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J Am Chem Soc. 2012 Mar 7;134(9):4393-7. doi: 10.1021/ja211637p. Epub 2012 Feb 27.

Hybrid graphene and graphitic carbon nitride nanocomposite: gap opening, electron-hole puddle, interfacial charge transfer, and enhanced visible light response.

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  • 1Centre for Computational Molecular Science, Australian Institute for Bioengineering and Nanotechnology (AIBN), The University of Queensland, Queensland 4072, Brisbane, Australia.


Opening up a band gap and finding a suitable substrate material are two big challenges for building graphene-based nanodevices. Using state-of-the-art hybrid density functional theory incorporating long-range dispersion corrections, we investigate the interface between optically active graphitic carbon nitride (g-C(3)N(4)) and electronically active graphene. We find an inhomogeneous planar substrate (g-C(3)N(4)) promotes electron-rich and hole-rich regions, i.e., forming a well-defined electron-hole puddle, on the supported graphene layer. The composite displays significant charge transfer from graphene to the g-C(3)N(4) substrate, which alters the electronic properties of both components. In particular, the strong electronic coupling at the graphene/g-C(3)N(4) interface opens a 70 meV gap in g-C(3)N(4)-supported graphene, a feature that can potentially allow overcoming the graphene's band gap hurdle in constructing field effect transistors. Additionally, the 2-D planar structure of g-C(3)N(4) is free of dangling bonds, providing an ideal substrate for graphene to sit on. Furthermore, when compared to a pure g-C(3)N(4) monolayer, the hybrid graphene/g-C(3)N(4) complex displays an enhanced optical absorption in the visible region, a promising feature for novel photovoltaic and photocatalytic applications.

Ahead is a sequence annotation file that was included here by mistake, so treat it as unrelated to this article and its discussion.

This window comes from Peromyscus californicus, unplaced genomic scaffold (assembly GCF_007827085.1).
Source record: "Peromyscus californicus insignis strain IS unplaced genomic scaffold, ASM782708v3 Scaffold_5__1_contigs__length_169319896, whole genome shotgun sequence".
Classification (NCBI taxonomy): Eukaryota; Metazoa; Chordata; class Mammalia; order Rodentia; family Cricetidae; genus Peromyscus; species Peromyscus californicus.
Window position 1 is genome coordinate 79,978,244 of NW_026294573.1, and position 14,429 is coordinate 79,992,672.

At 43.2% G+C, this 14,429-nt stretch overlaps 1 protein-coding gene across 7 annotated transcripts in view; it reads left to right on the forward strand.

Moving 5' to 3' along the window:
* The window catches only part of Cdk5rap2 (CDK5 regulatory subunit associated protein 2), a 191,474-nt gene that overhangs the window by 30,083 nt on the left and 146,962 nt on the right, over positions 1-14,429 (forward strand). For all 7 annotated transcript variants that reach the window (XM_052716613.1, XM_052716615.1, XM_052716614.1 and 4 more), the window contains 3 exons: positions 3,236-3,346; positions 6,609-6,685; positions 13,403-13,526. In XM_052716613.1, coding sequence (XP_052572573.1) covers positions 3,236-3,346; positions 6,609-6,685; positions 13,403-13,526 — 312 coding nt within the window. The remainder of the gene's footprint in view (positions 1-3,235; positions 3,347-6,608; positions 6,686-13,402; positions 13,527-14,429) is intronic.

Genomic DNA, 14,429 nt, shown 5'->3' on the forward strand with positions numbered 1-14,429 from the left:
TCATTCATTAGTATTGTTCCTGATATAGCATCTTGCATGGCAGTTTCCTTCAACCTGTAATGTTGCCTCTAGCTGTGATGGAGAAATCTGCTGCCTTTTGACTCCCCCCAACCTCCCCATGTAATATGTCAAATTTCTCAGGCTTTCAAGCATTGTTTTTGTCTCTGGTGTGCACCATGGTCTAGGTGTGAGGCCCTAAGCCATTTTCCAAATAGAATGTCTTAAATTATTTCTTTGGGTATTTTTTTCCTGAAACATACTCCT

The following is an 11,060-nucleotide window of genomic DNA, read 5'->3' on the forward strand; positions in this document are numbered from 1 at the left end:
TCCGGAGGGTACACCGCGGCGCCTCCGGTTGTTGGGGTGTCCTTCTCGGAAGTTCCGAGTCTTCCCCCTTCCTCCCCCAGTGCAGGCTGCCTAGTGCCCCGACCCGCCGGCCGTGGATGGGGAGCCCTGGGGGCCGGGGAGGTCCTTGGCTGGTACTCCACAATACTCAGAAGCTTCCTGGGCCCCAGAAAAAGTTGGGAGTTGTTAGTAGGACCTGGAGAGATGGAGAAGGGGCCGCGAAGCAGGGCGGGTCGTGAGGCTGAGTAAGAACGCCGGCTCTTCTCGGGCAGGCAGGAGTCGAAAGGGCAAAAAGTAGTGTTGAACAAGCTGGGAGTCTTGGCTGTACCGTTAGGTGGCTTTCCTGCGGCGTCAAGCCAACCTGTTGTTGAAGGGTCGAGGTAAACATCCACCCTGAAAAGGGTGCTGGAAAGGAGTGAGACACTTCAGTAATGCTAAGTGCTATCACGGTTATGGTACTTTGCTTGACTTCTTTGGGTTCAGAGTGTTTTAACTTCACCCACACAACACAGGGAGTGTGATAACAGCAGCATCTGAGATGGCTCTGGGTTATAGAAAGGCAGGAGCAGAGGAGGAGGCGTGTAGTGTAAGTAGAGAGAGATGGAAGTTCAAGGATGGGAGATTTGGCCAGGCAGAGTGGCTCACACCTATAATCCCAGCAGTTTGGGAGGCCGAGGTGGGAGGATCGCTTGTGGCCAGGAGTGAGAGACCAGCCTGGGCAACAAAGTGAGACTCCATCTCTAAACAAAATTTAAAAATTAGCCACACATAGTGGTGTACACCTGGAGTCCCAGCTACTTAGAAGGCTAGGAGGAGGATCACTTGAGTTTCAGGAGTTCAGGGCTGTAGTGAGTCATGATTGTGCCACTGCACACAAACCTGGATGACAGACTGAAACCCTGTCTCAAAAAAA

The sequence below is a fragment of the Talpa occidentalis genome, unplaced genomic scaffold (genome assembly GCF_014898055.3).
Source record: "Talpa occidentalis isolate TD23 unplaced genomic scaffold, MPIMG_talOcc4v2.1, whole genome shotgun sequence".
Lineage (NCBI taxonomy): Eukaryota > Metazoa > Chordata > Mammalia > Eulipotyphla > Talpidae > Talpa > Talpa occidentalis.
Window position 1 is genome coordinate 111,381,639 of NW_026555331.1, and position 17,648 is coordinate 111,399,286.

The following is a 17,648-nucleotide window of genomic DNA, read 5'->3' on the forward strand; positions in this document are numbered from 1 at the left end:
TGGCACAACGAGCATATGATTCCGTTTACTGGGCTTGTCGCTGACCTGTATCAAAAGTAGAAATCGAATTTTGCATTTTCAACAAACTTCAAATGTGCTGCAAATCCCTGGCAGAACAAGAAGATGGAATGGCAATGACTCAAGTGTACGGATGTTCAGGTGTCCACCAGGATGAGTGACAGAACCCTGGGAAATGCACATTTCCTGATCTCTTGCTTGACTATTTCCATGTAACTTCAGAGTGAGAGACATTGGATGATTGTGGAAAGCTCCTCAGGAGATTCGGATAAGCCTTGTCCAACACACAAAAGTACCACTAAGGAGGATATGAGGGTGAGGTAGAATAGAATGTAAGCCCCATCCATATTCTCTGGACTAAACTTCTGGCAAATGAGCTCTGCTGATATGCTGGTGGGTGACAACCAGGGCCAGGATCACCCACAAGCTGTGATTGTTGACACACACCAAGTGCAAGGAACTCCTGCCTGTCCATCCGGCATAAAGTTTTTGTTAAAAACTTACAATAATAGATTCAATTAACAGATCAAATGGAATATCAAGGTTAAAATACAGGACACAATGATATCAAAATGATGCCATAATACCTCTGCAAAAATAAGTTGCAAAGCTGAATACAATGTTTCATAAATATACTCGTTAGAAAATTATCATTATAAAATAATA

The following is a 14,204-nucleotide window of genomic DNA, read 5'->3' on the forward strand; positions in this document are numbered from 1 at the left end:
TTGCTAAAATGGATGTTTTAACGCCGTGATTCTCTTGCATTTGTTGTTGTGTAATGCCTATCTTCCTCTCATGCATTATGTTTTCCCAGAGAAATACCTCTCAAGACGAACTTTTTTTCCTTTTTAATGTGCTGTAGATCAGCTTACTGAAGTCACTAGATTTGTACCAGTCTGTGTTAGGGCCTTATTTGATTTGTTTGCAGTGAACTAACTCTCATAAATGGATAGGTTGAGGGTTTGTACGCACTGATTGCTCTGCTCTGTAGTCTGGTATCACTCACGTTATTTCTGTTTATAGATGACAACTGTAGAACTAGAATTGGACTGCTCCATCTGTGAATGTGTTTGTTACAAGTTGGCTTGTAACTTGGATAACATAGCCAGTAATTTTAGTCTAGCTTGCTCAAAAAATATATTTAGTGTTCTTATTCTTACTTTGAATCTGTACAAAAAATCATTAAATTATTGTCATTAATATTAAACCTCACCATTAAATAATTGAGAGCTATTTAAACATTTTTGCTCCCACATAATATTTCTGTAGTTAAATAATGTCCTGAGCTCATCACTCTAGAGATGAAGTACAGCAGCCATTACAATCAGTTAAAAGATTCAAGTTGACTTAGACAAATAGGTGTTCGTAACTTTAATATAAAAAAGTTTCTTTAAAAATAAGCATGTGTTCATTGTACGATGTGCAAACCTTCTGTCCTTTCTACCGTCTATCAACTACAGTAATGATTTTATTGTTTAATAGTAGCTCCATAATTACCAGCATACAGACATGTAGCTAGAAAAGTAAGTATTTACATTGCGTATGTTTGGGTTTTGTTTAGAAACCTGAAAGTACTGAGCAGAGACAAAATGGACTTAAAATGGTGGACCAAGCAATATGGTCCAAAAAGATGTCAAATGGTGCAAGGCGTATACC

© 2012 American Chemical Society

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